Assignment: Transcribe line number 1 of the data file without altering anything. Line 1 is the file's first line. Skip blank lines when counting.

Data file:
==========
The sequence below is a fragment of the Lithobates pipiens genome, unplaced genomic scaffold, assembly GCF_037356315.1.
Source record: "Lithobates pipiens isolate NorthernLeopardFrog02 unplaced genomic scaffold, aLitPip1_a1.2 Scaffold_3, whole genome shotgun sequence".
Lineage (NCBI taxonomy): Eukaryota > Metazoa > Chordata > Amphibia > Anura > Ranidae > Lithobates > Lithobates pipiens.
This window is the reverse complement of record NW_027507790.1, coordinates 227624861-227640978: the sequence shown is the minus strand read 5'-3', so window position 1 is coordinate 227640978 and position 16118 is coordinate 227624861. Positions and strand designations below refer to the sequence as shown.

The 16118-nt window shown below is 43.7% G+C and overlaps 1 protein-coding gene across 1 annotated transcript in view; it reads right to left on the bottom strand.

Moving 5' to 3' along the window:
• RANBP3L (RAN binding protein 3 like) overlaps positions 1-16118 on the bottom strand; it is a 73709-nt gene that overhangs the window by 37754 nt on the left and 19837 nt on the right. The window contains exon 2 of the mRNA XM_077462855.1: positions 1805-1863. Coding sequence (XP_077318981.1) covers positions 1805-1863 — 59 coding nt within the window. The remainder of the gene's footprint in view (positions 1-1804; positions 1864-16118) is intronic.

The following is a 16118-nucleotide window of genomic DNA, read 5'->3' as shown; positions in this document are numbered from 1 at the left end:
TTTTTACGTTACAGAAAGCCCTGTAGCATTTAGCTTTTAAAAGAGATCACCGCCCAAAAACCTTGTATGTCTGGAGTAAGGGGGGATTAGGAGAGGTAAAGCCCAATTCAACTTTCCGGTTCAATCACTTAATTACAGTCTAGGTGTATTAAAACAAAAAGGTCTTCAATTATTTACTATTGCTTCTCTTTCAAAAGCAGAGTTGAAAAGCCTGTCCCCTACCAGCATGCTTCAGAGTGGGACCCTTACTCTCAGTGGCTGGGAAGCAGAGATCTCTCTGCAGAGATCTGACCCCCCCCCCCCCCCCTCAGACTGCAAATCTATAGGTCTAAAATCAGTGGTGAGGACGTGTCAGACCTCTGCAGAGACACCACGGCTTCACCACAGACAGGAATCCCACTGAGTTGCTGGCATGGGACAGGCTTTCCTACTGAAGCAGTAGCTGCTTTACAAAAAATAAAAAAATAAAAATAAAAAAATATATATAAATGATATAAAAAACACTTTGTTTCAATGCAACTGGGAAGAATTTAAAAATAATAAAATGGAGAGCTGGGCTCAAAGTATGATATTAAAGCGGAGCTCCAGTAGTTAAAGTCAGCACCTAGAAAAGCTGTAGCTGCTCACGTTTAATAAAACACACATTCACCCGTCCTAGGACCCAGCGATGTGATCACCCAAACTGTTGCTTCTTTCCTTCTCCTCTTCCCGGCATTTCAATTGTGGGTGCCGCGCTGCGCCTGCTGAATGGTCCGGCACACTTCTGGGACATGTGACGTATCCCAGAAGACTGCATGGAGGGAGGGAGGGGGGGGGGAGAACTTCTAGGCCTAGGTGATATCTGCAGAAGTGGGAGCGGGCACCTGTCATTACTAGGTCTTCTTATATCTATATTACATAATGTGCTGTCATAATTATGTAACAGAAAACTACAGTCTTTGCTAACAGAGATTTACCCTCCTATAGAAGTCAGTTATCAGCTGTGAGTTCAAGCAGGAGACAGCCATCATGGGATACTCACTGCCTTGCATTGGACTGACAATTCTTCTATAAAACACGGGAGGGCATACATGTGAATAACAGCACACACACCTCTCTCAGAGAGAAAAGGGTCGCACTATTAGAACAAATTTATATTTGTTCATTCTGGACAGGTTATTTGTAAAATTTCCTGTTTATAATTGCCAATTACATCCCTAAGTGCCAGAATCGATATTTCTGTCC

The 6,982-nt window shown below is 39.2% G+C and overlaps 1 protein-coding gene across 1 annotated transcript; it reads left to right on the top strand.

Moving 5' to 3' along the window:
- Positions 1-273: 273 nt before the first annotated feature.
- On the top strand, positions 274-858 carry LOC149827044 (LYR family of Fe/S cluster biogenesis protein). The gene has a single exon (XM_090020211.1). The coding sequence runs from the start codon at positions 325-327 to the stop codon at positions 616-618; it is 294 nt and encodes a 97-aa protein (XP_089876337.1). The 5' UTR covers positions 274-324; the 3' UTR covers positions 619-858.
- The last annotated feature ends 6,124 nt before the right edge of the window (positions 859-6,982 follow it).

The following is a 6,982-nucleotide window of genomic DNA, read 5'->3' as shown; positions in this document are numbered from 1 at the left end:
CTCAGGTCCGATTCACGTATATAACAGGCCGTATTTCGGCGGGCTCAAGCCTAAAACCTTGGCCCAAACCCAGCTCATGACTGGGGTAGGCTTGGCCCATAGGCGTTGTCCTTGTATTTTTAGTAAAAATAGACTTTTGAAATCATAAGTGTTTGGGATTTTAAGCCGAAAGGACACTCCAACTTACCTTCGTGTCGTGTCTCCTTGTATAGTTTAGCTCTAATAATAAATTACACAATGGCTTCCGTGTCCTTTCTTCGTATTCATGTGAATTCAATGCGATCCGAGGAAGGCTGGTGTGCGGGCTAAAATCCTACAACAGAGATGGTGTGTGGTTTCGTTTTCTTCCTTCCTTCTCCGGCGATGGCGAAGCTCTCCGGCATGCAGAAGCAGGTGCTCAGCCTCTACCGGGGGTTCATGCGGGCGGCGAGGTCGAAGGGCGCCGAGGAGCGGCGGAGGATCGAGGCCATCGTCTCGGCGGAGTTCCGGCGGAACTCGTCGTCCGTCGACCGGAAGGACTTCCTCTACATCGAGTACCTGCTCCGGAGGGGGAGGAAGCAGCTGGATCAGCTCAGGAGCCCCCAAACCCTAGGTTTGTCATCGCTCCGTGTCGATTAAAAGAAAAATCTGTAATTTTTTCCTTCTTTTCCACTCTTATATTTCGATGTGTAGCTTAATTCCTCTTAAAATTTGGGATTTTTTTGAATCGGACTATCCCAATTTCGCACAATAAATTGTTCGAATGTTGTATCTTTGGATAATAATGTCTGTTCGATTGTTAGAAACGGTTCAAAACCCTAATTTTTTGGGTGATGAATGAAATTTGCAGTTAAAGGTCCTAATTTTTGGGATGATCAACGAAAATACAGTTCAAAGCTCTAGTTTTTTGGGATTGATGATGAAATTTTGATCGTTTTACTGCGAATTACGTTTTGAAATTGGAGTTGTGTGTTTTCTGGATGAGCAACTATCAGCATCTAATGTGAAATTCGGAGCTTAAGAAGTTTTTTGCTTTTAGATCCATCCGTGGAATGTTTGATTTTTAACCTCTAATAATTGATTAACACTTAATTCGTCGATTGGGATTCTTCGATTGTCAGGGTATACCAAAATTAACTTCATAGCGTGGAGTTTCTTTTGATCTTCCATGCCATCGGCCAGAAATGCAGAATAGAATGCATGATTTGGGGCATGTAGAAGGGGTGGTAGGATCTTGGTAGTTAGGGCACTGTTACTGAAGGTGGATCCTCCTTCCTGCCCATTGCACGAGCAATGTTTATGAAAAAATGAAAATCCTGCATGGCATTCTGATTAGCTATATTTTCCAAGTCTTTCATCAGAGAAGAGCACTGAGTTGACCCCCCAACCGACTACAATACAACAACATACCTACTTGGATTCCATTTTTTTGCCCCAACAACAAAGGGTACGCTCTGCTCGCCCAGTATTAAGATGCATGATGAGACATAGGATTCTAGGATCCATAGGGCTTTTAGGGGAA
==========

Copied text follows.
The sequence below is a fragment of the Lithobates pipiens genome, unplaced genomic scaffold, assembly GCF_037356315.1.